July 31, 2015
At Room 25 three more layers were removed In the lowest layer the color of the soil turned from dark brown to burnt. At Room 29/24 two more layers were removed.
A dense layer of small unprocessed stones was cleared from the eastern part of Room 25 (fig.1). On the whole surface the discovery and removal of fragmented slabs of all sizes continued. At the central and eastern part of the Room, the large limestones of trapezoid shape, were removed. At the central and northern part of the Room, a new concentration of slabs horizontally placed in continuous rows was uncovered (fig.2), posibly originating from an upper storey.
Samples of coarse and fine pottery of minoan date but also of historical times were collected suggesting a disturbance at the area. The most interesting find is a bronze ring with spiral decoration (fig.3). An iron nail and an iron object of unknown use were also collected.
At the western part of Room 29/24 a quantity of slabs and unprocessed stones came to light, possibly fallen from the northern wall.
At Rooms 27 & 58 the excavation of layer 4 and of the biggest part of layer 5 (fig.1) was completed. Blocks and smaller stones come from the walls of the rooms. A few, mostly small in size, schist slabs have been found scattered throughout the excavated layers. They could have come from the floor of upper storey or from the ceiling.
During the excavation of layer 5 an increase in the number of finds was detected in the two Rooms mostly pottery sherds or complete vases. Among them, some conical cups, a juglet and also bigger vessels were discovered, like a small pithoid jar that has started to emerge in Room 58 (fig.2). Some miscellaneous objects were also collected, among which a whetstone from Room 27 and a bronze pin from Room 58 (fig.3). The mentioned finds could have originated from shelves on the walls of the Rooms or could have fallen from an upper floor.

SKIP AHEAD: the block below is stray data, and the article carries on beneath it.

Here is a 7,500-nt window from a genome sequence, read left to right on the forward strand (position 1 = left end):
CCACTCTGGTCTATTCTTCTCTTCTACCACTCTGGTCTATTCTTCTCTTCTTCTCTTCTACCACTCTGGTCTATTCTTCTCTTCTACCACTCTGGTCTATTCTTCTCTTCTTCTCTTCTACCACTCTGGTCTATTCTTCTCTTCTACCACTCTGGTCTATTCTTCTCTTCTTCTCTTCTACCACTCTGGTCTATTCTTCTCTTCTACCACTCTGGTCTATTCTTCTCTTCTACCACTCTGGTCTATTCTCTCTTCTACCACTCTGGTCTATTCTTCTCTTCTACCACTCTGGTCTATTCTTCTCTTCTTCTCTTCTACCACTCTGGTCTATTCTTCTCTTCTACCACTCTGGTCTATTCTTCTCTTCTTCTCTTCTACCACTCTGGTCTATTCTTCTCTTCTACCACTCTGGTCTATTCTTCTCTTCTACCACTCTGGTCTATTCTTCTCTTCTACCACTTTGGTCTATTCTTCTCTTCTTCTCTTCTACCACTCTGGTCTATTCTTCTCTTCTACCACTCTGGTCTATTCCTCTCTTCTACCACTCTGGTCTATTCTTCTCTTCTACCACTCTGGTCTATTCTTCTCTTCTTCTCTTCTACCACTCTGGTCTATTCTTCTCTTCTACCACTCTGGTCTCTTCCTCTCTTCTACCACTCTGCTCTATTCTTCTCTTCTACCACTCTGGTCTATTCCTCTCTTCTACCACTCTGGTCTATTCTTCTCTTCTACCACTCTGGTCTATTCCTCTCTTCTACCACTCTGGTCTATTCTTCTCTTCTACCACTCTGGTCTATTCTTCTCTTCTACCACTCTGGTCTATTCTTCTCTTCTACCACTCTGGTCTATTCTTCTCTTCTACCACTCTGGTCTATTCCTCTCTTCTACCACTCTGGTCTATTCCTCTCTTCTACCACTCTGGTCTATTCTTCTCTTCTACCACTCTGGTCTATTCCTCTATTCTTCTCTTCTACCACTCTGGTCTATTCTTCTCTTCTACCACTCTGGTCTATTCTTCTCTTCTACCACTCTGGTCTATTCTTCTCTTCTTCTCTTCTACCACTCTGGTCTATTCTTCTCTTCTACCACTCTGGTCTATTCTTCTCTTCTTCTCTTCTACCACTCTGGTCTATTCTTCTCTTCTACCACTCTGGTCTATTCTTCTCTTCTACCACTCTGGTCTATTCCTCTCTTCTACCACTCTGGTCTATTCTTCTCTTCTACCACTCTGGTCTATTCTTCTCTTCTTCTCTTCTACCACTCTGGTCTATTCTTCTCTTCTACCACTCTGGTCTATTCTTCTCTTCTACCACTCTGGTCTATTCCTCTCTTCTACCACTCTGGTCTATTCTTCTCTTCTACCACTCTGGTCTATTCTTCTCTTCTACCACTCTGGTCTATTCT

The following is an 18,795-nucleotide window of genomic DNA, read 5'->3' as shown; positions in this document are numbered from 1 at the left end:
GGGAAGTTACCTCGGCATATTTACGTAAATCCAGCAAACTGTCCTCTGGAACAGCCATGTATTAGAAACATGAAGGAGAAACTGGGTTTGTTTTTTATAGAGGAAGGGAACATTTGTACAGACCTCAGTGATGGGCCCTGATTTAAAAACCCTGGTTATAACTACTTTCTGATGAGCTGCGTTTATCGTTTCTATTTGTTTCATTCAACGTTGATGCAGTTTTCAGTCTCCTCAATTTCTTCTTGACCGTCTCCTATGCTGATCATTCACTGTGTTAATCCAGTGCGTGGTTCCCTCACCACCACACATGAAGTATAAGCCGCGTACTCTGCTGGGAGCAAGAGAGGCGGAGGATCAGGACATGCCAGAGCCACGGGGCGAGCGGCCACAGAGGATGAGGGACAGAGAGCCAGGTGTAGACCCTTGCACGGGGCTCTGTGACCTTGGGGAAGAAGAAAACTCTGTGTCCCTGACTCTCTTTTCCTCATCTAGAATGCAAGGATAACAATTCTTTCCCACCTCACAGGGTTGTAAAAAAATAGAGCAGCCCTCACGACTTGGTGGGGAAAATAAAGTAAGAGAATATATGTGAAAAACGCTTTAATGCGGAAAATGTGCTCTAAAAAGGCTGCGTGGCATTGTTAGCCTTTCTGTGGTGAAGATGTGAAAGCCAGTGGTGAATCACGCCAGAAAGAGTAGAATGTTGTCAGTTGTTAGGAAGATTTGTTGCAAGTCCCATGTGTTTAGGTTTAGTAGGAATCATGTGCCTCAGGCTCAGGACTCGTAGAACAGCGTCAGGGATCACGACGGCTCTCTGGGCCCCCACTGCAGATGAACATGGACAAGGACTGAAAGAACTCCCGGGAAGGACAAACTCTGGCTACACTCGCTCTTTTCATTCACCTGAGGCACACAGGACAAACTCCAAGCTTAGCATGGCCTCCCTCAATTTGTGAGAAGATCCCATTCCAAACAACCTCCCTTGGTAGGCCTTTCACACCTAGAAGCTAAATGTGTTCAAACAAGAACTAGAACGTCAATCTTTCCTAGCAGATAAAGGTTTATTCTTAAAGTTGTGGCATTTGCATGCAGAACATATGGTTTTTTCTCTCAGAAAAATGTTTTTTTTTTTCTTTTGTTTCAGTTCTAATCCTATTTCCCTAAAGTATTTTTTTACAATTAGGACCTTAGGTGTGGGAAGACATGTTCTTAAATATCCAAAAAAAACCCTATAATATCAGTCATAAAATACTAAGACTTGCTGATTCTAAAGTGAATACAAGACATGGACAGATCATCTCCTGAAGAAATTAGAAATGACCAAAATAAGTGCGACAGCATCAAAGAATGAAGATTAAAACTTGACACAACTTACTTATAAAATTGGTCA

At Corridor 34 the removal of layer 3 was completed and the excavation of layer 4 began (fig.1). Several blocks fallen from the walls and fewer shists were found. Some coarse and fine pottery was collected, a few bones, two conical cups and a fragment of a pot, probably from its neck.
During the third week of the research at Room 35a (fig.1) two more layers were removed from the central and the western part. They contained clay-earth, lepidha-earth and brownish soil. Most significant were some fragments of burnt wooden beams (fig.2) and some schist slabs from the floor of a higher level. The threshold of the entrance towards Corridor 36 was also clreared. In the eastern part of Room 35a schist slabs of paving of the ground floor were found. The full surface of the floor has not yet been revealed in this area.
At Room 35b (staircase) (fig.1) the work continued in the eastern part with the removal of two more layers of lepidha-earth and brownish soil. The paved floor (fig.3), the threshold of the stair, bearing a concavity for the wooden newel (fig.4) and a large fragment of plaster (fig.5) some of which bear traces of colors and striped decoration were revealed. Furthermore, the surface of the wall which divides the two rooms was completely cleaned.
Among the finds there are stone tools (whetstones) and several pots (conical cups, juglets etc.)(fig.6).
Two more layers were removed. A large number of medium- and big-size stones, fallen in various directions, covered the whole surface. Some stones blocked the northern opening of the Corridor and its entrance towards Room 35a (figs. 1, 2). Along the eastern opening, connecting Corridor 36 with Room 35a, part of a burnt wooden pillar was found (fig.3).